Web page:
Kings College London (KCL), United Kingdom: Ann McNeill, Katherine East, Sara C. Hitchman

                Cancer Prevention Unit and WHO Collaborating Centre for Tobacco Control, German Cancer Research Center (DKFZ), Germany: Ute Mons, Sarah Kahnert

                National and Kapodistrian University of Athens (UoA), Greece: Yannis Tountas, Panagiotis Behrakis, Filippos T. Filippidis, Christina Gratziou, Paraskevi Katsaounou, Theodosia Peleki, Ioanna Petroulia, Chara Tzavara

                Aer Pur Romania, Romania: Antigona C. Trofor, Marius Eremia, Lucia Lotrean, Florin Mihaltan

                European Respiratory Society (ERS), Switzerland; Goethe University Frankfurt, Germany: Gernot Rohde, Tamaki Asano, Claudia Cichon, Amy Far, Céline Genton, Melanie Jessner, Linnea Hedman, Christer Janson, Ann Lindberg, Beth Maguire, Sofia Ravara, Valérie Vaccaro, Brian Ward

                Maastricht University, the Netherlands: Marc Willemsen, Hein de Vries, Karin Hummel, Gera E. Nagelhout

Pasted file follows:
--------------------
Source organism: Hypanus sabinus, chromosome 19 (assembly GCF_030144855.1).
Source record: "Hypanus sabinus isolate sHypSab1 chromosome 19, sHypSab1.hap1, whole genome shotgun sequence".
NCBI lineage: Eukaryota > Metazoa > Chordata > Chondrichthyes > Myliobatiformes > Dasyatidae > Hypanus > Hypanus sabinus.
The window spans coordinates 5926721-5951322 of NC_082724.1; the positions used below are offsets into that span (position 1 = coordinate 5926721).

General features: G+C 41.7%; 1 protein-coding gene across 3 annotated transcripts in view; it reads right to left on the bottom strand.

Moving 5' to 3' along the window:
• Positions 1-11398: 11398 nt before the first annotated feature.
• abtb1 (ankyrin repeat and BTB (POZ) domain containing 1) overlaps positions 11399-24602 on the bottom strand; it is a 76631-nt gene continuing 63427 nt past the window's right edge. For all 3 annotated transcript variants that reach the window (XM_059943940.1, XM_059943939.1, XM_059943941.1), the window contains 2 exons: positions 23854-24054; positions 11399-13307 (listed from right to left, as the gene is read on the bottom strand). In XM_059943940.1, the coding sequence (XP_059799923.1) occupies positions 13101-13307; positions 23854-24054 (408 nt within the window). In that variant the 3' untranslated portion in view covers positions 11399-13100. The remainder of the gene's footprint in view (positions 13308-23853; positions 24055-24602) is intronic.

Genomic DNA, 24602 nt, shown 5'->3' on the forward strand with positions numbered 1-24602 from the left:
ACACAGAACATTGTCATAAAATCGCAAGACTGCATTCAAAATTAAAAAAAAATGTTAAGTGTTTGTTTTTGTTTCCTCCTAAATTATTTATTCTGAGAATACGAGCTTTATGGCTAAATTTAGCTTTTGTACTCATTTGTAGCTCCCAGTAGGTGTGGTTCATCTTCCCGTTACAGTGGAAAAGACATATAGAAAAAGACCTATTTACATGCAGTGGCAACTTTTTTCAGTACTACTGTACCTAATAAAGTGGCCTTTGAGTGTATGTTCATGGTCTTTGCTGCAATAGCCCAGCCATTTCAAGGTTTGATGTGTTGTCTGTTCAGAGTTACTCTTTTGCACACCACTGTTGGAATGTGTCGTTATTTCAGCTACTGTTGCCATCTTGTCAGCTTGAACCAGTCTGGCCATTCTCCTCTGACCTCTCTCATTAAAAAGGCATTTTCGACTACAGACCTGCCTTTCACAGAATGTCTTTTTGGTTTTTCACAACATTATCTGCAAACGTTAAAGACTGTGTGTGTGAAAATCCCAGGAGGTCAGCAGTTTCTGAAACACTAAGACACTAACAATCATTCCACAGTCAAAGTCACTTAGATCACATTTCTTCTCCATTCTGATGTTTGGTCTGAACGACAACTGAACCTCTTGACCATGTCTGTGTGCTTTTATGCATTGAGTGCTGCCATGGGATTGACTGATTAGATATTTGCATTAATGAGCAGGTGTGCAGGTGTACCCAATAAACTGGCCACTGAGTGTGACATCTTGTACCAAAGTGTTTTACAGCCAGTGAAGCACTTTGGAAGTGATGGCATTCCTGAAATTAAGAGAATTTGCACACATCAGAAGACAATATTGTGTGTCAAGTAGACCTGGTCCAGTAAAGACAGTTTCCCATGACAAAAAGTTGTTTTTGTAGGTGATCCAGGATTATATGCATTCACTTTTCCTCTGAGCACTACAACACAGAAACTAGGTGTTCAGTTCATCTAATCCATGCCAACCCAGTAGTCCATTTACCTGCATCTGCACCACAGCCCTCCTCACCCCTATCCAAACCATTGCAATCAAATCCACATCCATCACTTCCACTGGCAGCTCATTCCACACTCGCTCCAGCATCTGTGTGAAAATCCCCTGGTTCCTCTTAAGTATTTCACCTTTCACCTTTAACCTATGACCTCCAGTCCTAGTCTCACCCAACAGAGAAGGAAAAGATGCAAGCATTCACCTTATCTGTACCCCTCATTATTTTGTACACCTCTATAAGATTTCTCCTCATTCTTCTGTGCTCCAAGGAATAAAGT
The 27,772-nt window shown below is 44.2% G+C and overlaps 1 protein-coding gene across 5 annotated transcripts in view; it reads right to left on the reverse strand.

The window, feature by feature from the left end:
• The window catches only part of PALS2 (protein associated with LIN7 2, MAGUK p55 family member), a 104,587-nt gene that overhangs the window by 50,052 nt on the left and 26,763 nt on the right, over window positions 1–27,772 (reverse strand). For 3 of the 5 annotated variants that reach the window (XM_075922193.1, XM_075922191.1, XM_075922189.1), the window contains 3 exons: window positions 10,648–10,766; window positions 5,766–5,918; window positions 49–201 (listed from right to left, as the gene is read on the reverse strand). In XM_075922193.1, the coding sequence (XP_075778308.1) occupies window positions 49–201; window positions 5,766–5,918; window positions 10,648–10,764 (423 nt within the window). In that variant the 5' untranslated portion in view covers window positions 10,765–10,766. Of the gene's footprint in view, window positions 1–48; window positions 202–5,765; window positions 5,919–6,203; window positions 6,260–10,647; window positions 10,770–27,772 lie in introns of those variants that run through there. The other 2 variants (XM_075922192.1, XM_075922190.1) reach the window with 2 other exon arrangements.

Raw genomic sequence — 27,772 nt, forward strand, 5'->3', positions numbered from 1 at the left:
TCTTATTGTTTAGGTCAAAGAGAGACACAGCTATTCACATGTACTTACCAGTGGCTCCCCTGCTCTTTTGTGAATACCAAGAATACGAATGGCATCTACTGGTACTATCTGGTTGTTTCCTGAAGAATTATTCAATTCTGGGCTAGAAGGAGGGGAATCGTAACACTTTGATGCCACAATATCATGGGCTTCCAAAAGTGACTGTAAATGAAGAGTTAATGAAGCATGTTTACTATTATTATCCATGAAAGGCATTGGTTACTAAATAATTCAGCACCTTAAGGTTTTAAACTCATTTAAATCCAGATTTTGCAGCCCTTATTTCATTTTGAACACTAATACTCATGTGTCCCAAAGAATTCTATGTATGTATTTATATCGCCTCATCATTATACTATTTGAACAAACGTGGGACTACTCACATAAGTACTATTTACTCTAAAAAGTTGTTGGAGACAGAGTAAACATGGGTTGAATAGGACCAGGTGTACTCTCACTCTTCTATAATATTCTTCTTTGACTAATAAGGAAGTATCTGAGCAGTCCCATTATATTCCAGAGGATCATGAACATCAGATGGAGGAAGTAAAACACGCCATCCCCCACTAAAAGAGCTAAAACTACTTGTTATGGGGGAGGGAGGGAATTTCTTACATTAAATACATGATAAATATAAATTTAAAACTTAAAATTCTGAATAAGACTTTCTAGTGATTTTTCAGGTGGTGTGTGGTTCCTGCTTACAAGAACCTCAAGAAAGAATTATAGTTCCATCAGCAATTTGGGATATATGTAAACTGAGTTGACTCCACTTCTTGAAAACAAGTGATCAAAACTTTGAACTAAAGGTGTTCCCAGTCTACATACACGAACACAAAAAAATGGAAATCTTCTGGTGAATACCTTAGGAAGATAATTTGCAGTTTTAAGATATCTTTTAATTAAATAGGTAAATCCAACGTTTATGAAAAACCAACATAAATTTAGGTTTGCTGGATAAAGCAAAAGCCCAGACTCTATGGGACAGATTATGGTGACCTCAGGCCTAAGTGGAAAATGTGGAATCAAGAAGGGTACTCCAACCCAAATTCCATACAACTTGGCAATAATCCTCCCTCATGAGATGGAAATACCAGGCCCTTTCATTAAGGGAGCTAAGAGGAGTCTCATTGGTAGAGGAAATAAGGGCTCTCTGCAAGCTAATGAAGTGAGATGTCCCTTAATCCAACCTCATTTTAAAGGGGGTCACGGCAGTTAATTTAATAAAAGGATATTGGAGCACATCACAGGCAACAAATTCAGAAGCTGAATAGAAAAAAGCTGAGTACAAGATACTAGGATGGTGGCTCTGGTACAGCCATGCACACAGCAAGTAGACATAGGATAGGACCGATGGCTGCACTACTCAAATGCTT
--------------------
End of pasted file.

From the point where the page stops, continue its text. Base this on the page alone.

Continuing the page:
Health Promotion Foundation (HPF), Poland: Witold A. Zatoński, Aleksandra Herbeć, Kinga Janik-Koncewicz, Krzysztof Przewoźniak, Mateusz Zatoński

                University of Waterloo (UW); Ontario Institute for Cancer Research, Canada: Geoffrey T. Fong, Thomas K. Agar, Pete Driezen, Shannon Gravely, Anne C. K. Quah, Mary E. Thompson

                Article
                A11
                10.18332/tid/99117
                6661852
                © 2019 Tigova O

                This is an Open Access article distributed under the terms of the Creative Commons Attribution 4.0 International License.

                Categories
                Research Paper

                Respiratory medicine

                passive exposure, e-cigarette, secondhand aerosol, secondhand exposure, europe